I am certain you have been anxious to find out if we made it to Liverpool. Did my sheer bloody mindedness, sticking plaster and rusty hose clip see us safely down the M74, M6 and that other road to that Liverpool?
I can certainly say is that staring at a temperature gauge for three hours is a real conversation killer. We didn’t say much other than…
‘How does it look now?’
‘It seems to be fine?’
‘A bit high.’
‘How is it now?’
‘A tad to the right of the little light in the middle?’
‘What does that mean?’
‘A little hotter than I’d like it to be?’
Short period of silence.
‘How is it now?’
‘It’s down below the little light in the middle.’
‘That’s good then?’
‘Do you want some water?’
‘For me or Daisy?’
‘Some fruit pastilles?’
Now it’s not that we normally fill our travelling hours with a riveting discourse on the merits of unilateralism as it relates to foreign aid or on the benefits of stringent rules on international monetary policy, but we do usually have a chat about something other than the position of a vehicle temperature needle.
‘No fruit pastilles for me please. They night spoil my concentration.’
So for three hours of tension (like no human has ever had to endure) we pushed on to our campsite in Rainford just outside the land of Scouse. We had breakfasted on dreadful rations from Harry Ramsden at Abington services and set off just before eight. I had already been through the entire journey in my sleep so it was like a repeat of the whole journey. Daisy arrived water-tight and running like a dream just before eleven.
Oh hang on! We still had to get pitched, find the trains, get to Liverpool and find the World Museum before our one thirty slot.
Now Bridge Farm in Rainford is a bit of a campsite-in-development, but at £15 a night its location for accessing Liverpool cannot be surpassed. The train station is five minutes from the gate (the Bridge in the title being the Railway Bridge over the station) and there is a regular service from Manchester that takes you to Kikby and with one train swap later you are in Liverpool in 40 minutes.
Okay, Okay! Yes we made it to the museum in time for our slot to see the famous Chinese Terracotta Warriors.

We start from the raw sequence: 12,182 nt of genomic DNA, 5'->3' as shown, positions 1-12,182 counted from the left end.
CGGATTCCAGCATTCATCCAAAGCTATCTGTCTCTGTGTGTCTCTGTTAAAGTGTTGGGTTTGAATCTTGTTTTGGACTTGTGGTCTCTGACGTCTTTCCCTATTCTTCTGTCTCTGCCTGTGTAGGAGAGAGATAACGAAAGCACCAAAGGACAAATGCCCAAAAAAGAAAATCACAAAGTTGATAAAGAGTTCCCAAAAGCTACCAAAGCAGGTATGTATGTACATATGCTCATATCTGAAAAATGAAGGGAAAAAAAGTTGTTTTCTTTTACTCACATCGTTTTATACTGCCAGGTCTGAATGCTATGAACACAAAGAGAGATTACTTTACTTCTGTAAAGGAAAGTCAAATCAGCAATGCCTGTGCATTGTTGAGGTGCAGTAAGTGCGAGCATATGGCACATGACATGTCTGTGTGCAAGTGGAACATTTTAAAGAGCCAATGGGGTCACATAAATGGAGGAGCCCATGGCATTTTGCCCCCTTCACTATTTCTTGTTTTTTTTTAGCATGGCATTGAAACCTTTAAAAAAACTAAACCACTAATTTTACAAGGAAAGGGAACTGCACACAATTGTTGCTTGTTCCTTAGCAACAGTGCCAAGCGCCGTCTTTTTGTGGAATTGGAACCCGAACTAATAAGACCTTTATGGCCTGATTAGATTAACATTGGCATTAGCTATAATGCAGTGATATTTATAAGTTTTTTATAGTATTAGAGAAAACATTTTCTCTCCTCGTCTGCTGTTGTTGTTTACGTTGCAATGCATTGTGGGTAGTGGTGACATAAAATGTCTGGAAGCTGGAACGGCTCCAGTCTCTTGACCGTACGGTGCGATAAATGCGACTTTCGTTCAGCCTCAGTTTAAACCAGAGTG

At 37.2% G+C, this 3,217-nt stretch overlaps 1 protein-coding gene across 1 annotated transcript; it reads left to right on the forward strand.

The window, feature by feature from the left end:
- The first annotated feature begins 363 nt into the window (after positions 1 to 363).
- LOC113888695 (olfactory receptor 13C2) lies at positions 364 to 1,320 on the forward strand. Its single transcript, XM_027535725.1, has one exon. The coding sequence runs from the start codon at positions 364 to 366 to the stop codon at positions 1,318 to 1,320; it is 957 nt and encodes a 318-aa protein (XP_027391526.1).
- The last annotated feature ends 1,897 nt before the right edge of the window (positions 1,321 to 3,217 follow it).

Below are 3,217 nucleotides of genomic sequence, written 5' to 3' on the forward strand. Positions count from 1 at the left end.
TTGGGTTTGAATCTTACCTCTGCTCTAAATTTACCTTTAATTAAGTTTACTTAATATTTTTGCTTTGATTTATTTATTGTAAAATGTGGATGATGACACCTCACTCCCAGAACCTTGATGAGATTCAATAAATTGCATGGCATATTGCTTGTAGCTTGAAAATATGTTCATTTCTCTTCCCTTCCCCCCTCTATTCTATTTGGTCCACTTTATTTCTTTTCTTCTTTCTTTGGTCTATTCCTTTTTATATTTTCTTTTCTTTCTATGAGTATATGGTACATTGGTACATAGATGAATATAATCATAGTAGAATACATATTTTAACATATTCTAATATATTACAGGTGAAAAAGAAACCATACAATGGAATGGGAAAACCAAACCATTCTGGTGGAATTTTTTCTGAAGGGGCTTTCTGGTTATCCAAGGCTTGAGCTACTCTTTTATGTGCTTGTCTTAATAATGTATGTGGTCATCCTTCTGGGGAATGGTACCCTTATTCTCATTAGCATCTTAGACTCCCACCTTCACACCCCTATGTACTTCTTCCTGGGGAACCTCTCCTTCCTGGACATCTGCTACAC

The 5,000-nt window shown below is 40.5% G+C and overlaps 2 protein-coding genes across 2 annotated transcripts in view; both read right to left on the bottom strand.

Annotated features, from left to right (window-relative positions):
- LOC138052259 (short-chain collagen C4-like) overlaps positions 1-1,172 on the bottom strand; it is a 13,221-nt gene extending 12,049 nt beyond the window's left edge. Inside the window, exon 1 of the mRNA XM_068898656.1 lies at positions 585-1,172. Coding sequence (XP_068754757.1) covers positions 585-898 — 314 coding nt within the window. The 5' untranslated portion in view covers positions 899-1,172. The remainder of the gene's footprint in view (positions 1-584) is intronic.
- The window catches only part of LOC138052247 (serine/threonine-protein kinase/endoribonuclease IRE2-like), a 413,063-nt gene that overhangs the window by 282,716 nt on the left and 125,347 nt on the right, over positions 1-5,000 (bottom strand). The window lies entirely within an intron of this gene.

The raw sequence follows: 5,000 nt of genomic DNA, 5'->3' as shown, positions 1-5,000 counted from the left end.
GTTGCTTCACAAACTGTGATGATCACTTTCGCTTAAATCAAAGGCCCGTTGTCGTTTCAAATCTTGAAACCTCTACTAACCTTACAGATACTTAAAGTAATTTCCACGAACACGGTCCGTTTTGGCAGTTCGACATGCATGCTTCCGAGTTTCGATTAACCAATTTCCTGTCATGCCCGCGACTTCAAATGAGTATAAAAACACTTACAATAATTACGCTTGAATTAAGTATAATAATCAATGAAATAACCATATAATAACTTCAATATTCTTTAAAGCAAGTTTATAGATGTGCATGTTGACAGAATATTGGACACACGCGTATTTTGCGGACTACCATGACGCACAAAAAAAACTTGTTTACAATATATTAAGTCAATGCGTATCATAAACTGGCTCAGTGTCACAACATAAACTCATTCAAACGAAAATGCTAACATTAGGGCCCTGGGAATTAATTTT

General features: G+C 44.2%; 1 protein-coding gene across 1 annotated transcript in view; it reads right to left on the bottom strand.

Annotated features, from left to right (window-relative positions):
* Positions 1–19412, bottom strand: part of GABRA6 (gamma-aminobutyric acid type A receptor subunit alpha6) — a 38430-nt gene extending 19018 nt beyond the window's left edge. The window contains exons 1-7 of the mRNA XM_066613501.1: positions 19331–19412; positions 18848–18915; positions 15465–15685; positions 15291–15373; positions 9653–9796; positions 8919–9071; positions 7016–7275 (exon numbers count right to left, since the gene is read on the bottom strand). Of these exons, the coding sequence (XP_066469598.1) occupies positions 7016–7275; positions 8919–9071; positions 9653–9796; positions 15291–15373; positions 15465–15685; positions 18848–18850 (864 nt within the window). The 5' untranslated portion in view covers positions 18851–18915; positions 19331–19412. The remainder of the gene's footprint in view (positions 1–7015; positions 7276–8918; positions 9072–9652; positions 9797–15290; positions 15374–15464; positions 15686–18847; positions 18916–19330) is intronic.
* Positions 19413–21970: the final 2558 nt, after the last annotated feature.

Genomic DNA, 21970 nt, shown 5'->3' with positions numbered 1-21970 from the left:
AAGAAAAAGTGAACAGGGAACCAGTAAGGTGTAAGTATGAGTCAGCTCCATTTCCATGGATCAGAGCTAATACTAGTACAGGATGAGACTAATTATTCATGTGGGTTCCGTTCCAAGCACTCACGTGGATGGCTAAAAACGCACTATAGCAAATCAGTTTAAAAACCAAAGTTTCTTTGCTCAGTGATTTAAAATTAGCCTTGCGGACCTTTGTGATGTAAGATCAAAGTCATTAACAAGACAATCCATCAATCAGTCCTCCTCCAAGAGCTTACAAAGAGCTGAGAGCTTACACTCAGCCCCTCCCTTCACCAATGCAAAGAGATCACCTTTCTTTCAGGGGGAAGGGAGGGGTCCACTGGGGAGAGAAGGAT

When I think that the day before we were considering staying in Abington to wait for a professional repair and abandon our day in the city I shudder at the very idea. Daisy is a miracle!
And the Chinese Terracotta warriors are another blooming miracle. Nothing I can write here can help you appreciate how these ancient treasures affect you. None of the pictures taken will ever give you a sense of how incredible it is to stand in the presence of something that was crafted over 2000 years ago. It’s a terrific exhibition and I was left at the end wondering how a place like Liverpool could have ever attracted such a display.
Well you just need to spend a sunny afternoon in Liverpool to understand. It’s a fabulous place!
Now there are those who know me who might be thinking – no way would he criticise the place anyway. There’s a fiery Scouser of some explosive capability he knows who would destroy him with a glance if he was nasty about this place.
Well that’s true.
But I don’t need to lie. Look at me at the Cavern.
Look at the lovely beach …
.. er well maybe not so much,
We had our lunch in the cafe at the museum and that was forgettable. We had an ice cream by the riverside and that was equally forgettable.
What was NOT forgettable was the city and the positivity of the people. I couldn’t understand a word they were saying but they all seemed really upbeat.
Now I like to understand a culture if it speaks to me and I find Liverpool quite fascinating. Like Glasgow the city has strong Northern Irish connections, a ship-building history, an intense football rivalry and a river with more shite in it than fish. There’s a strange kind of pride in the people that is a mystery.
I think I got a flavour of where they are coming from by visiting the Maritime Museum. The exhibition on the Lusitania is very revealing – there is a Glasgow connection here too. A passenger ship built by blood, sweat in tears in Clydeside provided passage to and from the USA from Liverpool and was sunk by a German U-boat in 1915 killing dozens of local people. You get a sense of Liverpool from knowing how there is an underlying bitterness at losing children caught in the crossfire of idiots from the South arguing over who has the biggest …. Uboat.
But with all that difficult history Liverpool is on the rise. The city is developing, there are really cool parts to it and the people are welcoming, friendly and full of character.
Really full of character!
Anyway – enough of this philosophical and sentimental tosh. You want to know what I ate.
We ate at the Junction Pub in Rainford which is a pretty decent inn ten minutes from the campsite. I had a steak cooked (by myself) on a slab of granite straight out of their oven. I could only blame myself if the steak was badly done. It was perfectly done.
My good lady had chicken goujons with the inevitable ‘hand-cut’ chips – as is the new trend. A wee bit of salad on the side and some dressings. Perfectly adequate for £25. On Monday’s the starters are free so we had some haloumi fries and pate which we mixed and matched.
Today we are heading to Oxford for two nights.